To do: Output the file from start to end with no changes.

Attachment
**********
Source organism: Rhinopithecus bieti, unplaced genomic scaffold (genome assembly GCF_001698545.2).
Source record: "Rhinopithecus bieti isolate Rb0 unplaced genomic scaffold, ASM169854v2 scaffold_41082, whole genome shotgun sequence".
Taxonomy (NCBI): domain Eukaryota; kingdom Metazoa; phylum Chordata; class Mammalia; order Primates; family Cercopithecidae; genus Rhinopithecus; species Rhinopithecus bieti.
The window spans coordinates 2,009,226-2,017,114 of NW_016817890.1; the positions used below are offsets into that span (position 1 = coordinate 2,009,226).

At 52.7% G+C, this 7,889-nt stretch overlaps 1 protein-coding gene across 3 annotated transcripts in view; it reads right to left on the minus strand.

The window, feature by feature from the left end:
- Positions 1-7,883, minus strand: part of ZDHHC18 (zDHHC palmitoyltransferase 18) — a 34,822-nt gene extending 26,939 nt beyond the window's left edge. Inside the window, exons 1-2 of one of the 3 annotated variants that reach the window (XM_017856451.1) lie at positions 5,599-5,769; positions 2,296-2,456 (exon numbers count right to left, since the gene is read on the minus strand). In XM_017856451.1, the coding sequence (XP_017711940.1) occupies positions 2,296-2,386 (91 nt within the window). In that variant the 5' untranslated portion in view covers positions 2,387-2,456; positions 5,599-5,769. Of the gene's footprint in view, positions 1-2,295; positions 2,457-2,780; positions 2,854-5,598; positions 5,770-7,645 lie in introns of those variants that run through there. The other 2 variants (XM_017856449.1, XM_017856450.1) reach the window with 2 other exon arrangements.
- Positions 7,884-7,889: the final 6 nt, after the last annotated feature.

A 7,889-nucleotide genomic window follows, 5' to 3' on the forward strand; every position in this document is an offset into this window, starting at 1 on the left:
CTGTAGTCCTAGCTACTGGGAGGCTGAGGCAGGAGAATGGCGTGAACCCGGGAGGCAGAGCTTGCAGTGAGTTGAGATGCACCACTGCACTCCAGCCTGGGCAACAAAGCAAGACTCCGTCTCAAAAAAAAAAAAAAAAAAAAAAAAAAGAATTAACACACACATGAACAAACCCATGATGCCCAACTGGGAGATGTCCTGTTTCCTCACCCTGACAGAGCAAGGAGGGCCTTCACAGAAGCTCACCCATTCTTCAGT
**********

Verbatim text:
Source organism: Rhinopithecus bieti, unplaced genomic scaffold (genome assembly GCF_001698545.2).
Source record: "Rhinopithecus bieti isolate Rb0 unplaced genomic scaffold, ASM169854v2 scaffold_41082, whole genome shotgun sequence".
Taxonomy (NCBI): domain Eukaryota; kingdom Metazoa; phylum Chordata; class Mammalia; order Primates; family Cercopithecidae; genus Rhinopithecus; species Rhinopithecus bieti.
The window spans coordinates 2,009,226-2,017,114 of NW_016817890.1; the positions used below are offsets into that span (position 1 = coordinate 2,009,226).

At 52.7% G+C, this 7,889-nt stretch overlaps 1 protein-coding gene across 3 annotated transcripts in view; it reads right to left on the minus strand.

The window, feature by feature from the left end:
- Positions 1-7,883, minus strand: part of ZDHHC18 (zDHHC palmitoyltransferase 18) — a 34,822-nt gene extending 26,939 nt beyond the window's left edge. Inside the window, exons 1-2 of one of the 3 annotated variants that reach the window (XM_017856451.1) lie at positions 5,599-5,769; positions 2,296-2,456 (exon numbers count right to left, since the gene is read on the minus strand). In XM_017856451.1, the coding sequence (XP_017711940.1) occupies positions 2,296-2,386 (91 nt within the window). In that variant the 5' untranslated portion in view covers positions 2,387-2,456; positions 5,599-5,769. Of the gene's footprint in view, positions 1-2,295; positions 2,457-2,780; positions 2,854-5,598; positions 5,770-7,645 lie in introns of those variants that run through there. The other 2 variants (XM_017856449.1, XM_017856450.1) reach the window with 2 other exon arrangements.
- Positions 7,884-7,889: the final 6 nt, after the last annotated feature.

A 7,889-nucleotide genomic window follows, 5' to 3' on the forward strand; every position in this document is an offset into this window, starting at 1 on the left:
CTGTAGTCCTAGCTACTGGGAGGCTGAGGCAGGAGAATGGCGTGAACCCGGGAGGCAGAGCTTGCAGTGAGTTGAGATGCACCACTGCACTCCAGCCTGGGCAACAAAGCAAGACTCCGTCTCAAAAAAAAAAAAAAAAAAAAAAAAAAGAATTAACACACACATGAACAAACCCATGATGCCCAACTGGGAGATGTCCTGTTTCCTCACCCTGACAGAGCAAGGAGGGCCTTCACAGAAGCTCACCCATTCTTCAGT